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@@@@SPAN ="articledate">20 November 2006 @@@@/SPAN>
@@@@SPAN ="articleline">Media ‘hypes and over-reports crime in Limerick’@@@@/SPAN>
@@@@SPAN ="author">By Jimmy Woulfe, Mid-West Correspondent@@@@/SPAN>
@@@@SPAN ="articlesummary">A LEADING academic said yesterday that statistics prove Limerick’s crime profile is hyped and over-reported by the media. @@@@/SPAN>
Professor Stephen O’Brien said garda crime figures do not support the image of the city as having a disproportionate level of serious crime.
Prof O’Brien, head of the University of Limerick’s applied mathematics faculty, said he decided to research crime as it seemed to be a particular issue in Limerick.@@@@/SPAN>
@@@@SPAN ="article">@@@@/SPAN>@@@@SPAN ="article">“It made me wonder how bad the situation really is. So I went looking. After a little searching, one comes across the crime statistics for 2005. And the results are really surprising: how many murders in Limerick in 2005? From media presentations, one would guess ‘many’. In fact for that year the figure is precisely one. Yes, one.
“When I looked at the numbers I could not believe it. The figures for headline crime are also very interesting as they show a similar level of headline crime from for Cork and Limerick per 1,000 of population at around 28 crimes per 1,000. The corresponding figure for headline crime in Dublin was 120 per 1,000.”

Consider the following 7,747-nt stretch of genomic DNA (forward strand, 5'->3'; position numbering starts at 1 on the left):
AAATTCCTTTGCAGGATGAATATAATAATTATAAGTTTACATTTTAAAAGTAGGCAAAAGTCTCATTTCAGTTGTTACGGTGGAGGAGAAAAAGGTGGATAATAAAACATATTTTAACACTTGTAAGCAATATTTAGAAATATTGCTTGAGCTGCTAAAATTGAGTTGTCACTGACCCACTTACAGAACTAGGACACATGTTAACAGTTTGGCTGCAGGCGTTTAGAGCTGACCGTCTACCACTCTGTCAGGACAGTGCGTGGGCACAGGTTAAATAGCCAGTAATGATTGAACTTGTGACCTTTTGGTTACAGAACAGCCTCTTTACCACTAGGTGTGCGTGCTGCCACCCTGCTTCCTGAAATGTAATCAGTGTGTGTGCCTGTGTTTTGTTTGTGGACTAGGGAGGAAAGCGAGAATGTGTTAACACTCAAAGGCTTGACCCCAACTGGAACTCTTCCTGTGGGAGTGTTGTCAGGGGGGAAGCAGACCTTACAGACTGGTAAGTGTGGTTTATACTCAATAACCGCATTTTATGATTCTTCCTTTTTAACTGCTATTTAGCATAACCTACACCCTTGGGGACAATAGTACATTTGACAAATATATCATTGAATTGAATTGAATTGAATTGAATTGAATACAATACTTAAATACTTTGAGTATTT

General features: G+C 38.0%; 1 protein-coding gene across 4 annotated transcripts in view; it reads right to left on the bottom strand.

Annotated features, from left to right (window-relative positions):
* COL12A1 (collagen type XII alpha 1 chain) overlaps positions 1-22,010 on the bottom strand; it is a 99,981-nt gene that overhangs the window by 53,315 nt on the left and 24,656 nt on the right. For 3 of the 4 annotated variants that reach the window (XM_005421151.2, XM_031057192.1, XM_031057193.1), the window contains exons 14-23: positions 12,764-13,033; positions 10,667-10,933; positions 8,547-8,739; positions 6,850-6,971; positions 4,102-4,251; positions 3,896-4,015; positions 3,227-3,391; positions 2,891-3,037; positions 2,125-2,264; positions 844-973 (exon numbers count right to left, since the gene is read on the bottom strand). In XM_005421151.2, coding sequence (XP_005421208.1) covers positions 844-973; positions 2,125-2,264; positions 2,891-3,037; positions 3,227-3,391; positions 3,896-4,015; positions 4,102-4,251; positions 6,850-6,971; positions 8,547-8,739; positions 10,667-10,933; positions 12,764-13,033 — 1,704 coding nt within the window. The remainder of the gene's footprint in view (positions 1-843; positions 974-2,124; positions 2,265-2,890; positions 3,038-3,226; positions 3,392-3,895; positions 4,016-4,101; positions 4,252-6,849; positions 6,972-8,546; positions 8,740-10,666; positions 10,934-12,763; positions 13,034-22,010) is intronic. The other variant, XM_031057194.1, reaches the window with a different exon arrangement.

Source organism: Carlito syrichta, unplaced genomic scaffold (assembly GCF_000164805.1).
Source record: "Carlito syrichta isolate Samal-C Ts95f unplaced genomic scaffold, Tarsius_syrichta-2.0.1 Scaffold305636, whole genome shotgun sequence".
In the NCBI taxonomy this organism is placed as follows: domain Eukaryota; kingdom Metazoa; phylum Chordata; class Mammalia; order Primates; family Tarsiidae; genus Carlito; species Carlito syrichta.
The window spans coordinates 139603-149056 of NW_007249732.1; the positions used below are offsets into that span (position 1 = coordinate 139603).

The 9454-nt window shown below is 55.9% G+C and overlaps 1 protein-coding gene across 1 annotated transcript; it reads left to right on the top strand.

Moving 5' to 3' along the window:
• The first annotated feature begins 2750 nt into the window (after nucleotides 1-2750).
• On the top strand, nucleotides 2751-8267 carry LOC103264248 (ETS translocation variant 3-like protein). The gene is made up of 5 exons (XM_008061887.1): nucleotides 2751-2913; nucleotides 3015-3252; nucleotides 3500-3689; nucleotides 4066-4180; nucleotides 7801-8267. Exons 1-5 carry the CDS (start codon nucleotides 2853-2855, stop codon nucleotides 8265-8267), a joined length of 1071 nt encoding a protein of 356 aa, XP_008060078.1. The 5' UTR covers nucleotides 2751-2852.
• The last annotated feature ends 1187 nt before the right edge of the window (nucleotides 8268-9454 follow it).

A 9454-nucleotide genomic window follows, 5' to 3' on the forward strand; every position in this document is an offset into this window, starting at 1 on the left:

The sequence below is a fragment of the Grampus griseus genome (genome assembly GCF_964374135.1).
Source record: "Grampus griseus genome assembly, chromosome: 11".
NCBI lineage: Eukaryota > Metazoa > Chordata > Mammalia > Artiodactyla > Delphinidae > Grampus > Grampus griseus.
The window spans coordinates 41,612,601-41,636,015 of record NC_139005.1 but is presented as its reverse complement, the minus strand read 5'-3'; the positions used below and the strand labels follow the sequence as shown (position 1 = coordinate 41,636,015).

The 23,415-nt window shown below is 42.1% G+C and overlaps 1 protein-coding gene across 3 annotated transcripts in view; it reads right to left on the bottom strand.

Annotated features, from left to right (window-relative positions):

In 2005, Cork city had two murders and Dublin had 27.
“This may be a particularly low murder figure for that year; Limerick does tend to have more murders than it should due to gangland/feuds. But nothing like what one would perceive from media hype. Three to four a year seems about normal.”
Headline crimes per 1,000 of population for major centres of population for 2004 and 2005 were as follows:
* Cork: 26.82 (2004); 27.81 (2005).
* Limerick: 25.57 (2004); 31.85 (2005).
* Dublin North Central: 119.72 (2005).
* Dublin South Central: 95.78 (2005).
Prof O’Brien said: “Similar trends apply for previous years. Limerick had slightly fewer headline crimes (per 1,000 population) than Cork in 2004 and slightly more in 2005. But inner city Dublin is three-to-four times as bad.”
He said the conclusions of his research are obvious.
“Dublin is by far the most dangerous place in the country. Headline crime figures in other urban areas are approximately the same; Dublin is seriously out of line. Limerick is more or less average.”
He said the media are responsible for the unfair projection of Limerick as a place with a crime problem which is out of kilter with other cities except Dublin.
He said some crimes which go unreported in Dublin would merit national headlines if they happened in Limerick.
“A man went into a rugby club in Dublin recently and stabbed five people, singling out men wearing blazers. That only emerged in the media some weeks later when it was briefly mentioned in a Sunday newspaper as part of a story. Imagine what would have happened in the media if a similar attack occurred on a Saturday night in a Limerick rugby club.”
He said the incident in which a five-year-old Southill boy was shot was also over-reported.
“It went on for days in the media. If that happened in Dublin it would not have got the same treatment. And in one radio chat show, a guest mention about a ‘boy being murdered’ in Limerick and not one person contradicted him. There was a gut reaction.”@@@@/SPAN> </TD></TR></T></T></TABLE>